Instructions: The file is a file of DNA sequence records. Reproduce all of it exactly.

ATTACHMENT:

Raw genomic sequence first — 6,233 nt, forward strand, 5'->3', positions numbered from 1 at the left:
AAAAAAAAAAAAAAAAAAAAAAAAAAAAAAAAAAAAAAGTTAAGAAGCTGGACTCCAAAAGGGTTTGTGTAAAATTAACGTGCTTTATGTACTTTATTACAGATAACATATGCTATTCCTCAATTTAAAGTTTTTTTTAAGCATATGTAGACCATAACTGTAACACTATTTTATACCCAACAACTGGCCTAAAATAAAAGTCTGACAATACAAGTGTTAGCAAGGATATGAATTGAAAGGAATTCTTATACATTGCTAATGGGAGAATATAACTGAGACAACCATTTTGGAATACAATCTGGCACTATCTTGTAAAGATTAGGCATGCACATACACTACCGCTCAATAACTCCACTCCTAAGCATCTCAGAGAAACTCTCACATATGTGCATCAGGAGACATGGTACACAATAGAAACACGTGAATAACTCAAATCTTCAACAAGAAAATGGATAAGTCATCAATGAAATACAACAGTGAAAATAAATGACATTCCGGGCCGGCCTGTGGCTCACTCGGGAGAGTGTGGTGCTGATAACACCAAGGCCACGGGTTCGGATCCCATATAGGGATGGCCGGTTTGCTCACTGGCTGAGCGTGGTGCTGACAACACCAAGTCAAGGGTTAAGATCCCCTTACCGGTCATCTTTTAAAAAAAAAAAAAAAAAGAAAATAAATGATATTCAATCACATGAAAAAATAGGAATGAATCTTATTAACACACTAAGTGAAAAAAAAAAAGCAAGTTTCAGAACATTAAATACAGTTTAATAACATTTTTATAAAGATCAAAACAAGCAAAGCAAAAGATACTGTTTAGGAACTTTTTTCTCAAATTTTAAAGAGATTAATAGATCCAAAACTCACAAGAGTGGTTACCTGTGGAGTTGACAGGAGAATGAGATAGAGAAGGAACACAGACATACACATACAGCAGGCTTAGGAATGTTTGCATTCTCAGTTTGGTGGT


Raw genomic sequence first — 6,233 nt, forward strand, 5'->3', positions numbered from 1 at the left:
AAAAAAAAAAAAAAAAAAAAAAAAAAAAAAAAAAAAAAGTTAAGAAGCTGGACTCCAAAAGGGTTTGTGTAAAATTAACGTGCTTTATGTACTTTATTACAGATAACATATGCTATTCCTCAATTTAAAGTTTTTTTTAAGCATATGTAGACCATAACTGTAACACTATTTTATACCCAACAACTGGCCTAAAATAAAAGTCTGACAATACAAGTGTTAGCAAGGATATGAATTGAAAGGAATTCTTATACATTGCTAATGGGAGAATATAACTGAGACAACCATTTTGGAATACAATCTGGCACTATCTTGTAAAGATTAGGCATGCACATACACTACCGCTCAATAACTCCACTCCTAAGCATCTCAGAGAAACTCTCACATATGTGCATCAGGAGACATGGTACACAATAGAAACACGTGAATAACTCAAATCTTCAACAAGAAAATGGATAAGTCATCAATGAAATACAACAGTGAAAATAAATGACATTCCGGGCCGGCCTGTGGCTCACTCGGGAGAGTGTGGTGCTGATAACACCAAGGCCACGGGTTCGGATCCCATATAGGGATGGCCGGTTTGCTCACTGGCTGAGCGTGGTGCTGACAACACCAAGTCAAGGGTTAAGATCCCCTTACCGGTCATCTTTTAAAAAAAAAAAAAAAAAGAAAATAAATGATATTCAATCACATGAAAAAATAGGAATGAATCTTATTAACACACTAAGTGAAAAAAAAAAAGCAAGTTTCAGAACATTAAATACAGTTTAATAACATTTTTATAAAGATCAAAACAAGCAAAGCAAAAGATACTGTTTAGGAACTTTTTTCTCAAATTTTAAAGAGATTAATAGATCCAAAACTCACAAGAGTGGTTACCTGTGGAGTTGACAGGAGAATGAGATAGAGAAGGAACACAGACATACACATACAGCAGGCTTAGGAATGTTTGCATTCTCAGTTTGGTGGT